Enterprises with Multiple Subsidiaries Face Greater Risk of Cyber Attacks

Organizations overestimate their ability to manage cyber risk associated with their subsidiaries, CyCognito, a specialist in external attack surface management and protection, said in a new report.

The report, entitled Managing Risk from Subsidiaries, surveyed enterprises with more than $1 billion in annual revenue and an average of more than 19 subsidiaries to assess their level of cyber risk through merger and acquisition (M&A) activity. The basic equation is the more subsidiaries a company has under its corporate umbrella, the greater the overall cyber risk. Sixteen subsidiaries appears to be the top end for risk management, according to the study’s data.

“As an extension of the parent organization, the subsidiaries’ security posture is not well evaluated as part of the overall attack surface, thereby creating an attractive target for attackers,” said Rob Gurzeev, CyCognito founder and chief executive. “As global organizations work to get a handle on risk, visibility into the security posture of their subsidiaries are paramount to stave off revenue and reputation crushing attacks.”

For MSSPs, it’s especially important to understand customer ownership structures, associated network segmentations, the coordination of cyber programs across a company, and where each service provider’s responsibilities begin and end.

Current tools and processes for managing subsidiary risk are inadequate in a number of ways CyCognito said in the report, including:

  • Prioritizing compliance at the expense of security.
  • Complex on-boarding processes.
  • Infrequent and lengthy risk management processes that leave too many blind spots.
  • An excess of manual tools.
  • A lag between results and remediation.

Business Subsidiaries and Cybersecurity Risks: Numbers to Know

Here are the report’s 10 key findings:

  1. 67% of respondents said their organization had experienced a cyber attack where the attack chain included a subsidiary or that they lacked the ability or information to rule out that possibility.
  2. 85% regard assessing subsidiary risk as a top 10 priority relative to other security and risk initiatives. Overall, 47% regard subsidiary risks as a top 5 priority.
  3. Pandemic-accelerated digital transformation and supply chain breaches are having the greatest impact on risk in subsidiaries.
  4. 50% of respondents would not be surprised if a cyber breach occurred tomorrow at one of their subsidiaries. Cybersecurity managers had a higher expectation of breach than risk managers.
  5. Meeting compliance mandates, measuring subsidiary risk and prioritizing investment to improve security posture are the three most important outcomes for subsidiary risk management.
  6. The three highest ranked concerns about existing subsidiary risk management practices: 1) they provide only a point-in-time snapshot, (2) the process takes too long, and (3) they offer only limited test coverage, leaving too many blind spots.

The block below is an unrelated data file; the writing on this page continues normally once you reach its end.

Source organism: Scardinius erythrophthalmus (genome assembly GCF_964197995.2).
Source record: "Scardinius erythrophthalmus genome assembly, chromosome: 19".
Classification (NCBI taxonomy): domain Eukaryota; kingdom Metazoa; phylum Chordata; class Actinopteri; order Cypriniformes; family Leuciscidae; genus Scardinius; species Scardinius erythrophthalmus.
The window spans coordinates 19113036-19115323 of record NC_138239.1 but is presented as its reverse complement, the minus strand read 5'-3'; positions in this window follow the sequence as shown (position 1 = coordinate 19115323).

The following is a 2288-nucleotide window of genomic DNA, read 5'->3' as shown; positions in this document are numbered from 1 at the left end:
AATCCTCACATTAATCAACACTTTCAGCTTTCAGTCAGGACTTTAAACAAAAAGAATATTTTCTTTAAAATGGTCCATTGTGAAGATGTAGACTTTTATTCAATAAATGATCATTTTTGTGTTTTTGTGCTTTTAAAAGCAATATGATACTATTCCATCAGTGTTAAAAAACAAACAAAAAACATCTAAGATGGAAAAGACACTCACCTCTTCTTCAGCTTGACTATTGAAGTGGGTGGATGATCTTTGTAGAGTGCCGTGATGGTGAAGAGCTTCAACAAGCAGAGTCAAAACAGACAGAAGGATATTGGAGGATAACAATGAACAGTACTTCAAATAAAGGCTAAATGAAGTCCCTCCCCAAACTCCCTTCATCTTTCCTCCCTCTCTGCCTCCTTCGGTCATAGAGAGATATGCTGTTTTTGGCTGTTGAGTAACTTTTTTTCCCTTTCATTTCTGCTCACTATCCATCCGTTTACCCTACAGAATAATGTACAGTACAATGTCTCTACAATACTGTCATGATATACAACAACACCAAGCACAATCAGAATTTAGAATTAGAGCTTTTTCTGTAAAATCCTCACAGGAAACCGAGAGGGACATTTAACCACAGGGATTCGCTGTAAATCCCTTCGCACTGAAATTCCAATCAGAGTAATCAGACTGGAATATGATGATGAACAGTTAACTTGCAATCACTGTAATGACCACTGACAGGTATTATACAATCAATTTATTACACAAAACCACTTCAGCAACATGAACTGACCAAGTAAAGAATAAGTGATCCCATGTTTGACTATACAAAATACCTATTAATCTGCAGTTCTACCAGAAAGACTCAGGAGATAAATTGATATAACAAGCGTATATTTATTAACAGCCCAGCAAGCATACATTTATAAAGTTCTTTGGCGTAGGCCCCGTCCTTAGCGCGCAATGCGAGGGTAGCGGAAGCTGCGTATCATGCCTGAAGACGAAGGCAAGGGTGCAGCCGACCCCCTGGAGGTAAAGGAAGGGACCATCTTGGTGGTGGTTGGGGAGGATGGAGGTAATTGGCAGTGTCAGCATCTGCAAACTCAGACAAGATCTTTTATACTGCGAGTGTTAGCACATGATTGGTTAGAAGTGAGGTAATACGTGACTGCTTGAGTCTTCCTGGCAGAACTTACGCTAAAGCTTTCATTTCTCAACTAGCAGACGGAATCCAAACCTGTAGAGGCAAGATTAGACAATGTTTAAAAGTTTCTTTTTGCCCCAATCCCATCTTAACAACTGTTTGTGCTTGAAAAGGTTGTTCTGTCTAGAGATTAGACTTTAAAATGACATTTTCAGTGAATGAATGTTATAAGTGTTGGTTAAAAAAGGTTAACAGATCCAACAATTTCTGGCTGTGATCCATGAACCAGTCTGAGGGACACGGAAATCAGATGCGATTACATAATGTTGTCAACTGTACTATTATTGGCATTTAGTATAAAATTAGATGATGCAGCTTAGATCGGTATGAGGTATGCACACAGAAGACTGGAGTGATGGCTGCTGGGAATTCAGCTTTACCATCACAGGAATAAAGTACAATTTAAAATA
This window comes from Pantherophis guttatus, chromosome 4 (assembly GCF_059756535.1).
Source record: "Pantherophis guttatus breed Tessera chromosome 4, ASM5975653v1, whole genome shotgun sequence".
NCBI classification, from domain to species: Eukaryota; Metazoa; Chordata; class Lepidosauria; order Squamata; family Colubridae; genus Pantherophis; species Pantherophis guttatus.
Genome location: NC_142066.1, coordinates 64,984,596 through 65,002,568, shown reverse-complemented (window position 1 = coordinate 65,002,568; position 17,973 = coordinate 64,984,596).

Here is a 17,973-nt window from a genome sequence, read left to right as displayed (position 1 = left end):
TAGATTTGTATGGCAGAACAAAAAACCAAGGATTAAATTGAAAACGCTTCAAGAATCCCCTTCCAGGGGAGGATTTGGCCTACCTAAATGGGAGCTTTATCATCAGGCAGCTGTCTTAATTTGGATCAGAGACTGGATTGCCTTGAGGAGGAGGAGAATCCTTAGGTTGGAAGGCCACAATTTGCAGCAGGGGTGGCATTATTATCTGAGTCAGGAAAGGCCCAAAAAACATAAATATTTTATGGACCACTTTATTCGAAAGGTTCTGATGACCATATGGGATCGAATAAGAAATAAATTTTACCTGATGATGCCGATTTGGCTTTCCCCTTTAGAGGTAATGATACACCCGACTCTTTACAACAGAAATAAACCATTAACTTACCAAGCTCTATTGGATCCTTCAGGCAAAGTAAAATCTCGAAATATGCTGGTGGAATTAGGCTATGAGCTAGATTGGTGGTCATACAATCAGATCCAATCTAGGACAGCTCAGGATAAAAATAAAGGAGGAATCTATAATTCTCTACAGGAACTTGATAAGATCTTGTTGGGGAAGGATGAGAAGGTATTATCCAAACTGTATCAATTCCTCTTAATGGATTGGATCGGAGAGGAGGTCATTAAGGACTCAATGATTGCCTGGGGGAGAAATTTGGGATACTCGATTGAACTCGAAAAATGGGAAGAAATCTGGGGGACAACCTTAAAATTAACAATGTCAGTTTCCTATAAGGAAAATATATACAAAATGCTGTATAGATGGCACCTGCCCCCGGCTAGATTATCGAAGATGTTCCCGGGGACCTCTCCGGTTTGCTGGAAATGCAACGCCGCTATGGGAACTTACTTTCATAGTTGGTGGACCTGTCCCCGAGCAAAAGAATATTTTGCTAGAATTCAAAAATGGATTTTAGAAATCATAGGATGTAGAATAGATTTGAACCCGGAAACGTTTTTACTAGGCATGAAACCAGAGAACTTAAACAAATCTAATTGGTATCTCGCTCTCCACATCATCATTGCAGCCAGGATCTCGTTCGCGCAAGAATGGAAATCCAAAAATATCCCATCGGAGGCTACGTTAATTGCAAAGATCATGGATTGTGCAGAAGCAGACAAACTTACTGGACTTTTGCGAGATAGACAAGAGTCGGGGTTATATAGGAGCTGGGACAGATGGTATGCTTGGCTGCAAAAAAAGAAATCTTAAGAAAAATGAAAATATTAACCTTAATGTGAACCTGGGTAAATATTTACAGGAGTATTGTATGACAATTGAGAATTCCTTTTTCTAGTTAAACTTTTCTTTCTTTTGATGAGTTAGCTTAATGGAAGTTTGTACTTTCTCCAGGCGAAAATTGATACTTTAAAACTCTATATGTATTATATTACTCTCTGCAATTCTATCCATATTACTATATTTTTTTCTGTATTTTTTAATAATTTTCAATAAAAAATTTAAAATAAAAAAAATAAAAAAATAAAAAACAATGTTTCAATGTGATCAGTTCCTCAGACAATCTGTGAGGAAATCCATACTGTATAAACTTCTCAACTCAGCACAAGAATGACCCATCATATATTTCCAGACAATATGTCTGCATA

7. The three changes respondents would most like to make in their process are getting actionable information, reducing false positives and increasing the process frequency.
  8. 67% of respondents report that time to remediate a detected subsidiary risk was a week or longer and on average up to three months. For 71% of respondents, the preference is a day or less.
  9. Enterprises with more subsidiaries are 50% more likely to take longer than a month to remediate detected security gaps than those with fewer subsidiaries.
  10. Respondents at parent companies with 17 or more subsidiaries were almost twice as likely to say that a subsidiary has been implicated in a cyber attack chain more than once than at parent companies with 16 or fewer subsidiaries.

Best Practices for Risk Mitigation

Based on results from the survey, CyCognito concluded that organizations should strengthen subsidiary risk management processes by:

  • Embracing an elevated focus on security (vs. compliance) outcomes.
  • Introducing simpler and faster on-boarding processes.
  • Driving more frequent and comprehensive visibility into vulnerable attack vectors.
  • Shrinking the time gap between results and remediation.

“With M&A, not only do you end up with a blend of employees, operations, revenue but you also blend your cyber security risk,” said Gurzeev. “Those risks are opportunities for attackers looking for the path of least resistance to networks, applications and data they can breach, whether the starting point is the parent company or one of its subsidiaries.”

MSSP Mergers and Acquisitions: Related Risks

The risks outlined above also apply to MSSPs that are buying peer MSSPs and cybersecurity companies. At least five factors are driving the M&A activity, MSSP Alert believes.

  • Talent: The cyber skills shortage is driving MSSPs to find talent through M&A.
  • Threats: The growing, shifting threat landscape is inspiring M&A deals to close technology and expertise gaps.
  • Speed to market: Acquiring companies can often be a faster path into a new or evolving technology market or business region.
  • Scale: Smaller MSSPs are merging to counter the scale of larger rivals.
  • Growth: The traditional MSP market will experience sub-10 percent compound annual growth rates (CAGR) going forward. By contrast, the MSSP market is growing at an 18 percent CAGR.

Still, MSSPs must carefully consider cyber due diligence as part of each M&A engagement.

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